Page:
I haven’t tried to hide my contempt for how a lot of the games journalism media is run, with that cleverly-linked hyperlink taking you to a list of my favorite rants – teaser: expect another attack on Forbes and the industry that listens to their drivel by the end of the week. This time, however, I didn’t even need to say anything, someone else has done it for me.
A mischievous prankster, going by the name of X-Surface, sent out an email to a bunch of outlets claiming he worked for Microsoft (he didn’t) and that he knew a bunch of secrets about the next Xbox (he didn’t), which he then proceeded to share with them. He explains:
At 1:41am GMT today I sent out an email to a bunch of gaming sites claiming to be a Microsoft employee working on the new Xbox.
I made up every single word of it along with a couple of specs copied from other rumours that have been appearing on the Internet.
This was a bit of an experiment to see just how easy it is to get a fake story taken seriously. And it is shockingly easy in the games industry.
By 9:58am GMT, it was already ‘in the news’.
Pocket-Lint.com were the first to run with the news, almost exactly one hour after saying “we have to make an effort to validate”; two hours before I got the chance to reply. It was posted with zero validation, no fact-checking, no source information. Just a simple email basically saying “I work for Microsoft – believe me?”.
I feel bad for lying, but it proves the point very well.
Tons of other outlets like Yahoo!, VG247, NowGamer, VentureBeat, Gizmondo and Tech Digest ran the story, citing it as a rumor, but making no visible effort to fact check.
The problem is that running a story about a next gen console in a year where they’re thought to release is a sure fire way to get traffic. So they do it. Who wants to fact check when you can make a fat check? Doesn’t matter if it’s not true – who is going to remember come E3? And they said rumor, so that makes it ok.
Here at PSLS, it’s easy to claim the moral high ground because we didn’t run this rumor, but that’s also obviously due to the fact that it’s about the next Xbox. But I can use other rumors as a fair comparison – last week a rumor hit the internet saying that Monster Hunter 4 was delayed so it could come to the Vita. If you only read PSLS, this’ll be new ‘news’ to you, as pretty much every site under the Sun covered it. Frankly, it made us look bad not covering it – here was this big piece of news that everyone was talking about, and it’s about the PS Vita and PSLS endeavors to be an ultimate Vita hub. Plus, we would have gained a lot of traffic. But we didn’t feel comfortable with the Japanese outlet that spread the rumor – preliminary research showed a history of questionable calls.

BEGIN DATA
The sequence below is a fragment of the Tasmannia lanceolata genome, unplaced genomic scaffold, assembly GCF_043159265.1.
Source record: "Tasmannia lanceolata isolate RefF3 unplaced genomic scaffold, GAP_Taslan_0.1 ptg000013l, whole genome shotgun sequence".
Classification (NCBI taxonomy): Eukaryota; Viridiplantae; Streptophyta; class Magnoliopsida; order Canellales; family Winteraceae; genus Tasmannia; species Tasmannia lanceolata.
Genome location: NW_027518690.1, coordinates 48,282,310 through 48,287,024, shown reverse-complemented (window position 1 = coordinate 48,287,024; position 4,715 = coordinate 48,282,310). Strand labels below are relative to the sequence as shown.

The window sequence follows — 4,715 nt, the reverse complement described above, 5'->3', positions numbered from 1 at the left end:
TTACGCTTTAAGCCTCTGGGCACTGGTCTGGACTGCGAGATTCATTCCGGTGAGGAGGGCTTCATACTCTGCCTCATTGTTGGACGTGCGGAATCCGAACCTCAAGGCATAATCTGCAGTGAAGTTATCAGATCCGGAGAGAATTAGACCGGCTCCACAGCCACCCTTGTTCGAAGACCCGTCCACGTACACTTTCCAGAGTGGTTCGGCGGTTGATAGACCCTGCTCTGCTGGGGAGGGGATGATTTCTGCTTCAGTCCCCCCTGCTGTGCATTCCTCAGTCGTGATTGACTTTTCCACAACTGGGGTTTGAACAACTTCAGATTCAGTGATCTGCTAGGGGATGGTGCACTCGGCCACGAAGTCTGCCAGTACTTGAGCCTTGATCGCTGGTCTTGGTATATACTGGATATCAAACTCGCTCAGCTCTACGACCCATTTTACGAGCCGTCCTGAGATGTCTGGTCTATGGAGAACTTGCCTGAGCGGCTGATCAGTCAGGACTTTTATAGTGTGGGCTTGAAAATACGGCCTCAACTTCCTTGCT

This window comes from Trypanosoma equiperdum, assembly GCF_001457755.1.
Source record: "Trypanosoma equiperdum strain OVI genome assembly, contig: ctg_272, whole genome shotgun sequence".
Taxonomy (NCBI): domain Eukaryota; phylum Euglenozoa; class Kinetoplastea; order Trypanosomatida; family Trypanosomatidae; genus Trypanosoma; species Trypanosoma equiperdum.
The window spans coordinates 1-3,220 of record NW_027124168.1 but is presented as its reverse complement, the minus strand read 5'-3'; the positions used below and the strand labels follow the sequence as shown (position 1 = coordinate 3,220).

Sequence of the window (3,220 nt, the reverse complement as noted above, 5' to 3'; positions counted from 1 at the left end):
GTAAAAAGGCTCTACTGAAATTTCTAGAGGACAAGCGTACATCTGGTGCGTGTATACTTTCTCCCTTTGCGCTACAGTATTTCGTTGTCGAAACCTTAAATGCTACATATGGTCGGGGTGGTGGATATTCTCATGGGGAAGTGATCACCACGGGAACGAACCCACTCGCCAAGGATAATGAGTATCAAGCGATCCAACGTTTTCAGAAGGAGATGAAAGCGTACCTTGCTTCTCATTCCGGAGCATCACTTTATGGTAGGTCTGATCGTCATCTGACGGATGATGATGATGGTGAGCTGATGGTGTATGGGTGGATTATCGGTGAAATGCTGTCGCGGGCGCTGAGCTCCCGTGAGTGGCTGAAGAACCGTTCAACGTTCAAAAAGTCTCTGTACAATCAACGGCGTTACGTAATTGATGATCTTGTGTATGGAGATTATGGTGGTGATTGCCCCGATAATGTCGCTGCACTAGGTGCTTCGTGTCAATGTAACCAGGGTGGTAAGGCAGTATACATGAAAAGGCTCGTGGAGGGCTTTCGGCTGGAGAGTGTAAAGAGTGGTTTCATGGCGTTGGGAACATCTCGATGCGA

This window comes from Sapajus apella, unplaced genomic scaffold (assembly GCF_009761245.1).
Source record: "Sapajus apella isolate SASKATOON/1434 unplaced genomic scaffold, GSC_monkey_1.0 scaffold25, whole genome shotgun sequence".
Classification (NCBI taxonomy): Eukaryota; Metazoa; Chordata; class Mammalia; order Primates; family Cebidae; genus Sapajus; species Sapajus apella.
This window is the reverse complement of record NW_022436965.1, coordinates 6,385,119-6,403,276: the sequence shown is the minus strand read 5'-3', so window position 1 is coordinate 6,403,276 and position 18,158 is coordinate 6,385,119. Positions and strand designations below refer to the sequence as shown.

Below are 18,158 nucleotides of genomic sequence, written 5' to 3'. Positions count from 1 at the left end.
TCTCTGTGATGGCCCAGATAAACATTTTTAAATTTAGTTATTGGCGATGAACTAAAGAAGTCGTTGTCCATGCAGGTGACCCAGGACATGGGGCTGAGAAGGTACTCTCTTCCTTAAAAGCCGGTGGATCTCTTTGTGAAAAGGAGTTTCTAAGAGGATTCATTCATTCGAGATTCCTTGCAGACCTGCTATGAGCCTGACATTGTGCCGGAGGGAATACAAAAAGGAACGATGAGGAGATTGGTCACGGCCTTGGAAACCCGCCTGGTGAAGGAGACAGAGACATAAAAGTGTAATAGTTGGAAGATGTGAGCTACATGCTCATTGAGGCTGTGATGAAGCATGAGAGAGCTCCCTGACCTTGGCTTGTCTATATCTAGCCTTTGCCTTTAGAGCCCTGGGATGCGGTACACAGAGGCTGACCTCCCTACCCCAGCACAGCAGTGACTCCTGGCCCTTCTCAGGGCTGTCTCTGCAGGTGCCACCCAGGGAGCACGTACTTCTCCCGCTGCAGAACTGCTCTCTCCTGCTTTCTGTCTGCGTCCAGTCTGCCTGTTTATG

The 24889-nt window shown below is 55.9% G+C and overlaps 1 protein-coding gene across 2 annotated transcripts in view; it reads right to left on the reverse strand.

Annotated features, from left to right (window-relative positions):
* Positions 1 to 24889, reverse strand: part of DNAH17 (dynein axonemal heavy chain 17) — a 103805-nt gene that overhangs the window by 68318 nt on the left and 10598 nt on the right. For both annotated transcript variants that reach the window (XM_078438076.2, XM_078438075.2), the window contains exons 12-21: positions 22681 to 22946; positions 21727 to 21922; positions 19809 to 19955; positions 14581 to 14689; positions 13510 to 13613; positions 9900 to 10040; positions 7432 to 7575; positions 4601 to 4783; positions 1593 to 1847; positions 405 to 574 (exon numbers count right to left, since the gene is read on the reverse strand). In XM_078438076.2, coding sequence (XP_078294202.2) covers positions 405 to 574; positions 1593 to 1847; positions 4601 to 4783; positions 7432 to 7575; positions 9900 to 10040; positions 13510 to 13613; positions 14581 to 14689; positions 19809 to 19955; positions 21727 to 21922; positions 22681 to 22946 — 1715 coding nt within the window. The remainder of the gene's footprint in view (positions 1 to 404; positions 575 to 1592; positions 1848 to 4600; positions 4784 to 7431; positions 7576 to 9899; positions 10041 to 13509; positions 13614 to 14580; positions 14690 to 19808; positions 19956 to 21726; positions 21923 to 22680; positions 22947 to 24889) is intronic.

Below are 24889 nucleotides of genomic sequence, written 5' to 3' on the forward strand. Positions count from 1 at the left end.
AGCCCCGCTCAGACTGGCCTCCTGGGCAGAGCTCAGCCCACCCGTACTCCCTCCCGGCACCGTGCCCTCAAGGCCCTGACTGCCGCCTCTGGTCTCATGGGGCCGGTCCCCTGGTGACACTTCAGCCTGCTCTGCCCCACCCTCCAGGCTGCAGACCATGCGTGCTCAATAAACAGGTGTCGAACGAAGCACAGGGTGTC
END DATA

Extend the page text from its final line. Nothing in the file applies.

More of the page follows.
Capcom debunked it several days later.
We do cover rumors, it’s unavoidable, especially because many may be true due to Sony’s inability to keep a secret. But when we do, we preface the post with a look at the track record of the originator of the rumor, to try and gauge the validity of the claims. Simply put, if we don’t believe something is true, why should we pretend it could be and lie to you? Are hits really that important?
In a semi-defense of the publications that covered the fake Xbox news, Penny Arcade‘s Ben Kuchera blamed the system, more than the writers:
Most outlets will print damn near anything when it comes to the upcoming consoles because it’s guaranteed traffic. Checking facts takes too long, and if the story ends up being wrong you get more traffic by printing a retraction. There is literally no value in making sure content is correct before you run it, especially when it comes to this sort of rumor.
I don’t even say this to be mean, because it takes a giant amount of eyeballs to keep a big website in the black, and people vote for content with clicks. Rumors about upcoming systems will get WAY more votes than a story saying that this could be wrong. No one is going to get in trouble over this story, and there will be no outrage. Thinking about upcoming hardware is fun, and the standards for what gets printed tend to slide around these times.
Just be aware, when we’re bashing these outlets, that many of the people who visit are just as culpable as the writers who didn’t look into the e-mail before running it.
As a rational actor trying to keep their businesses running, they did the right thing. That’s bad news for people who want to trust their news sources, but it’s an uncomfortable truth about modern news. Fast and splashy is worth way more than accurate, and readers reinforce that attitude with their behavior.
But that’s the problem – writers shouldn’t be focusing on their business, they should always prioritize quality and fact first. They don’t, of course.
In an interview with GI.biz, the editor-in-chief of GamesBeat, Dan Hsu, said:
A lot of mobile and indie developers are always coming up to us and asking, ‘How do I get coverage?’ I’m like, ‘I’d love to cover you guys, but no one really wants to read that stuff.’
That’s not what should dictate what is covered. Quality, originality, depth, variety – these are things that should influence what is written. If I like a topic, I cover it. Only afterwards do I wonder if anyone will read it. That’s how to ensure that a publication offers something different, something unique, something to be proud of.
Perhaps I’m just a naive idealist, forcing PSLS towards inevitable bankruptcy.
Sebastian Moss, Editor-in-Chief.